SUPER SATURDAYÂ Â
He is one of Nigeriaâ€™s accomplished live band musicians. Growing up with a rather tough father, childhood was rough, tough and penal for him. Today, heâ€™s grown into a man who appreciates the strict training and his first love: music. As a young man, he could chase any woman in her tracks. Now, heâ€™s become a more devoted husband to his wife and father to his three children. In this interview with Adedayo Adejobi, the dynamic Godbless Ubiebifayen talks about why he might someday be a pastor, why going to university was a big deal and how his wife makes the difference
Iâ€™m Grateful My Wife is in My Life, If Not, I May Have been Worse than This
I Grew Up in Warri as a Chronic Casanova until I Met my Wifeâ€¦
I Refused to Go to the Varsity Because of Musicâ€¦And Dad Didnâ€™t Like It
Take us back in time into your childhood.
My parents gave birth to my younger brother and I. I am like Michael Jackson who really never enjoyed childhood. My parents were very strict. The only time we had the privilege to play was when we were in school and my father knew when we would close. We walked from Kavajina Primary School, Warri, to the house, and my parents knew the walking distance. So if we came home minutes later than expected time of arrival from school, to the Warri main market where he worked as a trader, it meant trouble. I am like Michael Jackson who really never enjoyed childhood. My parents were very strict. The only time we had the privilege to play was when we were in school and my father knew when we would close. We walked from Kavajina Primary School, Warri, to the house, and my parents knew the walking distance. So if we came home minutes later than expected time of arrival from school, to the Warri main market where he worked as a trader, it meant trouble. He bought two stools so when we returned from school, we joined him at the market where he traded and did our assignments.
My father never joked with education. He was a disciplinarian. My mother is the opposite of my dad. Even when she whipped us, we wonâ€™t feel the pain because she was very calm. We called my dad the general and so sometimes my mother reported us to my dad. Now, my children call me general too because when the â€˜generalâ€™ is around they behave. We grew up under a disciplined umbrella.
What kind of a child were you?
I was the very calm one while my younger brother was the stubborn type. My mum told me I loved Bournvita a lot.
Whatâ€™s your relationship with your mother and your brother?
While growing up, my father liked my brother more because he believed he was cleverer. I wasnâ€™t jealous as I took my younger brother like my pet. I love my mum because she is very nice. She never complained.
Growing up, I never liked my dad not knowing that Iâ€™ll grow up to realise all he was doing was to put us on the right track.
Now that my children do some things, I look at them and laugh. But if it was my dad in my shoes now, he would have whipped them mercilessly.
I really went through torture. My dad thought thatâ€™s the only way to discipline a child. I have learnt better and corrected the likelihood of same mistake with my children.
You must have been a hard young man for your dad to have been tough on you?
I was a naÃ¯ve child doing things out of ignorance, but my father never understood that. I donâ€™t flog my children all the time. I must have warned my children severally before flogging them. Itâ€™s better dialoguing with your child then lashing them all the time. My father never understood that because of the ancient style of training a child.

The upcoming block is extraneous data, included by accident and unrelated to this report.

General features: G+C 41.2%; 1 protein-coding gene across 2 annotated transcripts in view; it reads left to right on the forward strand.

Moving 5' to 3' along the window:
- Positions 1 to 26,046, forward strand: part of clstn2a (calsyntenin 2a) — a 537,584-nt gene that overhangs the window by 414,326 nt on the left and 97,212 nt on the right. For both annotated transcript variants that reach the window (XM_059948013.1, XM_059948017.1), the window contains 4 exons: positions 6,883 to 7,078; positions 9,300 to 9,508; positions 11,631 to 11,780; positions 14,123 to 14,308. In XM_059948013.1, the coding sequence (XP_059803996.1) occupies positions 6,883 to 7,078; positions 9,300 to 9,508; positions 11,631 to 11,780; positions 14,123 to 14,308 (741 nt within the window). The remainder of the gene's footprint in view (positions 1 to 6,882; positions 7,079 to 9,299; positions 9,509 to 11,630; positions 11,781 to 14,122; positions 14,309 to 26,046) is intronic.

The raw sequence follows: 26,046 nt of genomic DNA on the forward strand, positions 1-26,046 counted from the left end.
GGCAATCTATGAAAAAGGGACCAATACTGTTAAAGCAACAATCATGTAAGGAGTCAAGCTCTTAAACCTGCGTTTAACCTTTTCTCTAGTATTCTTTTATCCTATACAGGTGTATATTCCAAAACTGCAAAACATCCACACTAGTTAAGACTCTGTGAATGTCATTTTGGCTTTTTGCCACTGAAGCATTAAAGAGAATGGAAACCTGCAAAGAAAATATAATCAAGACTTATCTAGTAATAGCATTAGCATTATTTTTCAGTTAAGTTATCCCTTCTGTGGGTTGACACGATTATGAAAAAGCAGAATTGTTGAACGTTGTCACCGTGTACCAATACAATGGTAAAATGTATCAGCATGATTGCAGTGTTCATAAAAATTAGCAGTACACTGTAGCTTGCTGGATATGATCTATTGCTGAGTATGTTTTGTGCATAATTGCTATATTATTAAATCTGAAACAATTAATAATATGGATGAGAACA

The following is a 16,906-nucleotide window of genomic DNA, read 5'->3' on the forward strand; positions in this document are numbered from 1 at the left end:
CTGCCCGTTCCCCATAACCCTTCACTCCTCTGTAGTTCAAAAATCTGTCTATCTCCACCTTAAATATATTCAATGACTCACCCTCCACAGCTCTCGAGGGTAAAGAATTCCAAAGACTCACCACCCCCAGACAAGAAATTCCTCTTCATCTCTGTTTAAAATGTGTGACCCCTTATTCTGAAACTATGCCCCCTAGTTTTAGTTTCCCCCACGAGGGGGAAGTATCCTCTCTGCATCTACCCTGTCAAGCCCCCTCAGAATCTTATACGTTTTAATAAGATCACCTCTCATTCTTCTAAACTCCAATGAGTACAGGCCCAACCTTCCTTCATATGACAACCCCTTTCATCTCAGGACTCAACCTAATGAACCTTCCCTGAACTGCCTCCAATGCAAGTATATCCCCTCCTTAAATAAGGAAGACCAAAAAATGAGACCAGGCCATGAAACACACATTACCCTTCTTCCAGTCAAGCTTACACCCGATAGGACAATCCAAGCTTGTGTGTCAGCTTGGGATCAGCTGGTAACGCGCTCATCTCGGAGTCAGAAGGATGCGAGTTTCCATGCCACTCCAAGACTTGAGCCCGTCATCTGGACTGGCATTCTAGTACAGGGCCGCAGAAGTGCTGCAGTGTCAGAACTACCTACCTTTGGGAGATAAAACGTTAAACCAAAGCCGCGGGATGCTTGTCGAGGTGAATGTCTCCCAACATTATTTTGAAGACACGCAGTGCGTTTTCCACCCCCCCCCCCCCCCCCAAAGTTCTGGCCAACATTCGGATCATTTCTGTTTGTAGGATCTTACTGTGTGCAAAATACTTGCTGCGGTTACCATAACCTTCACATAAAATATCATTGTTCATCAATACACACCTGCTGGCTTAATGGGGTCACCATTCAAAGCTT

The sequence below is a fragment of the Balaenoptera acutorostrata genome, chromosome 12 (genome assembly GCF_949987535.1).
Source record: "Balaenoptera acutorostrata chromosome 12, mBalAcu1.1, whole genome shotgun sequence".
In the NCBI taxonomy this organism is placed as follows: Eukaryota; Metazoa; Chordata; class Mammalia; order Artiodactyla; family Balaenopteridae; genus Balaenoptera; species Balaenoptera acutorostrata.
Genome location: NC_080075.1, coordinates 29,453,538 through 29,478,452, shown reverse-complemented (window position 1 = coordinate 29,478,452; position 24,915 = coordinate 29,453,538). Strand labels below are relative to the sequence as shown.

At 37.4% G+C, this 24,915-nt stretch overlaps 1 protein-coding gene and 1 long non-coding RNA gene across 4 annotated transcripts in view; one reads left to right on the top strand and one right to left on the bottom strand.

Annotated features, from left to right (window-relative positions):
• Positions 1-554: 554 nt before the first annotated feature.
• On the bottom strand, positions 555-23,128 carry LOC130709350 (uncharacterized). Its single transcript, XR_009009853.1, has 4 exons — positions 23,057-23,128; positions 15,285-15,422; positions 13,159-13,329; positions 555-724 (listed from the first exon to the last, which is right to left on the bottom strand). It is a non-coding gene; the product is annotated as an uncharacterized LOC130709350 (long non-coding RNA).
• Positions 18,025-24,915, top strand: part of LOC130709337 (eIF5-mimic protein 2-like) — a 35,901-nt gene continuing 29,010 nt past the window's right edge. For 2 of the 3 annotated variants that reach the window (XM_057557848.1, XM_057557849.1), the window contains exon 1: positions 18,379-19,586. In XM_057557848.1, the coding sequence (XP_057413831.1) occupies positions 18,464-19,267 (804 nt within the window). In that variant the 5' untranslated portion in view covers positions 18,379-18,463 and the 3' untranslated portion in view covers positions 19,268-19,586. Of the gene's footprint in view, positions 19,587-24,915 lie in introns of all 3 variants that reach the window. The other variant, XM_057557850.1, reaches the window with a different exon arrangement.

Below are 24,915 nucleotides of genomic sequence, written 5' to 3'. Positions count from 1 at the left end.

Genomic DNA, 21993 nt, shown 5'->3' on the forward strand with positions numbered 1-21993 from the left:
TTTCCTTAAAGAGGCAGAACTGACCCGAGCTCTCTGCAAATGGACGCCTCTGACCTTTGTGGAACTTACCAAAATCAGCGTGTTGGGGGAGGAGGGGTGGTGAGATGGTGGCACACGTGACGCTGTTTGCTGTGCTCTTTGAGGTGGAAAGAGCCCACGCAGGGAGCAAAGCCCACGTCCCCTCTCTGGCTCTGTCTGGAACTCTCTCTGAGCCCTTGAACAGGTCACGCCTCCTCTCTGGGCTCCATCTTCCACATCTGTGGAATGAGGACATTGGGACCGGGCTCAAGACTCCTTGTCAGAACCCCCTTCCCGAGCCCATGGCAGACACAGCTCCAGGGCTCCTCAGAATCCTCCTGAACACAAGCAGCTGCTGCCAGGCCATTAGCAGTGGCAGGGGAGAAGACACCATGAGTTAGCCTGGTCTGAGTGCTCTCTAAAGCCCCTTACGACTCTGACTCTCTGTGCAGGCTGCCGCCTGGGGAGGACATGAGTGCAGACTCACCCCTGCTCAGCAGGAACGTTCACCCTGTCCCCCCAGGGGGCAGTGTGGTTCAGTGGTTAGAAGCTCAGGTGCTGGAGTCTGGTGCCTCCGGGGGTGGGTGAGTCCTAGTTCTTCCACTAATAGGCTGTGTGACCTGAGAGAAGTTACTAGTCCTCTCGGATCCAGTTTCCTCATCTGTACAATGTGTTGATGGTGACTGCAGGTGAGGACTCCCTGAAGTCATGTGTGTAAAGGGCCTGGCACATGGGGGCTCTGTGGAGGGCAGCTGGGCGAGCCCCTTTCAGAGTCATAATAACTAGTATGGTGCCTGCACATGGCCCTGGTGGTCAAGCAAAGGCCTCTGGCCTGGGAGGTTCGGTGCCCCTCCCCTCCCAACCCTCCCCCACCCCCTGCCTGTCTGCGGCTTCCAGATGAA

Whatâ€™s your relationship with your children?
My girls are closer to me whilst the guys are closer to their mom. But I tend to balance everything.
You have been married for how long and how will you describe your marital life?
I grew up in Warri as a chronic Casanova until I met my wife. Iâ€™ve never spent two months with a girlfriend. I and a friend, now a Pastor, attended Urhobo College in Warri. We were music ambassadors in school always representing the school at music competitions. I sang and my friends rapped. I sang on purpose knowing full well that Iâ€™m blessed with the voice by God. I was like the 2face and Michael Jackson of those days. We came first each I went for competitions and the girls were always outside waiting for me. I grew up having the girls at my beck and call. When Iwent left Warri, my dad wanted me togo to the University of Ife to study Music, but I got wind of VictorUwaifoâ€™s School of Music. My dad liked him and welcomed the idea. The advantage of school of music is that after completing Grade 8, I could go to University of Ife to start from 200 Level. After Grade 8 and waiting to go to Ife, I chose to come to Lagos for a demo at Ark Records in Ikeja. In that studio, I was told they needed a singer who would be doing backups for people coming around for demo. I was and the studio owner fell in love with my voice and I was immediately employed. There I met Yinka Davie and Manny Eke. I had problems with my dad after I finished from the music school and told him I wasnâ€™t interested in going to the university. He disagreed with me. I left Warri to Lagos not knowing anybody. I stayed with
Jerry Fatuase whose father had a house in Anthony Village but his father didnâ€™t want him to study music. I was kept away from his father despite the fact that I slept in their house, in the afternoons though.
My experience brings me to love the song â€˜Ojuelegbaâ€™ by Wizkid. I once slept under Ikeja Bridge and Ojuelegba Bridge for two weeks. It was a big deal for me so I didnâ€™t go to Ife. All I wanted was music. Going to the University of Ife would waste my time. Asides backing up, I learnt sound engineering, playing the bass guitar and music production.
From the studio I joined Onyeka Onwenu. There I met Zubi Enebili; he was back-up artist for Onyeka then. When he left, I was opportune to work with Onyeka for a year and half. I joined a friend call Jerry who turned pastor. I wonder why all of them turned pastor maybe someday Iâ€™ll become a pastor too. I later joined Sharp Band and stayed for five years as lead vocalist. I then left to start my own band called Eboni Band in 1998.